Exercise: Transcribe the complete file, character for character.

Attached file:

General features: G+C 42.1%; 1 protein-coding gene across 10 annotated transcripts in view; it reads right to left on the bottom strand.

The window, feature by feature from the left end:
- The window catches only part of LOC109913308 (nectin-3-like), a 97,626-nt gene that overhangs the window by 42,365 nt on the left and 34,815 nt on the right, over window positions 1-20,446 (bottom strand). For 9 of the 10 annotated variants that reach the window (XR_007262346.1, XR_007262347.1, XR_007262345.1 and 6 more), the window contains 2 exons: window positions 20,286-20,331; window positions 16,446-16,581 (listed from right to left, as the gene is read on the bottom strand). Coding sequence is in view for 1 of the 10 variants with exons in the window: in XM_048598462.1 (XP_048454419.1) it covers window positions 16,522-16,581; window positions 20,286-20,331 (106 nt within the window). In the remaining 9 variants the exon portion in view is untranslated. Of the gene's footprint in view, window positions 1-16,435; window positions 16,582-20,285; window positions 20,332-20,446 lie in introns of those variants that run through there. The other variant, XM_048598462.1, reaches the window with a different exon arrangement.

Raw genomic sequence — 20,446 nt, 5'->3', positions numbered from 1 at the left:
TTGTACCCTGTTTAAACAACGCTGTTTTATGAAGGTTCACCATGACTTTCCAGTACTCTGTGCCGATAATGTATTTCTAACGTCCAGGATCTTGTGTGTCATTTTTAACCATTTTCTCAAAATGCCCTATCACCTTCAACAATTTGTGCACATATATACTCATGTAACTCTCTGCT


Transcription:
General features: G+C 42.1%; 1 protein-coding gene across 10 annotated transcripts in view; it reads right to left on the bottom strand.

The window, feature by feature from the left end:
- The window catches only part of LOC109913308 (nectin-3-like), a 97,626-nt gene that overhangs the window by 42,365 nt on the left and 34,815 nt on the right, over window positions 1-20,446 (bottom strand). For 9 of the 10 annotated variants that reach the window (XR_007262346.1, XR_007262347.1, XR_007262345.1 and 6 more), the window contains 2 exons: window positions 20,286-20,331; window positions 16,446-16,581 (listed from right to left, as the gene is read on the bottom strand). Coding sequence is in view for 1 of the 10 variants with exons in the window: in XM_048598462.1 (XP_048454419.1) it covers window positions 16,522-16,581; window positions 20,286-20,331 (106 nt within the window). In the remaining 9 variants the exon portion in view is untranslated. Of the gene's footprint in view, window positions 1-16,435; window positions 16,582-20,285; window positions 20,332-20,446 lie in introns of those variants that run through there. The other variant, XM_048598462.1, reaches the window with a different exon arrangement.

Raw genomic sequence — 20,446 nt, 5'->3', positions numbered from 1 at the left:
TTGTACCCTGTTTAAACAACGCTGTTTTATGAAGGTTCACCATGACTTTCCAGTACTCTGTGCCGATAATGTATTTCTAACGTCCAGGATCTTGTGTGTCATTTTTAACCATTTTCTCAAAATGCCCTATCACCTTCAACAATTTGTGCACATATATACTCATGTAACTCTCTGCT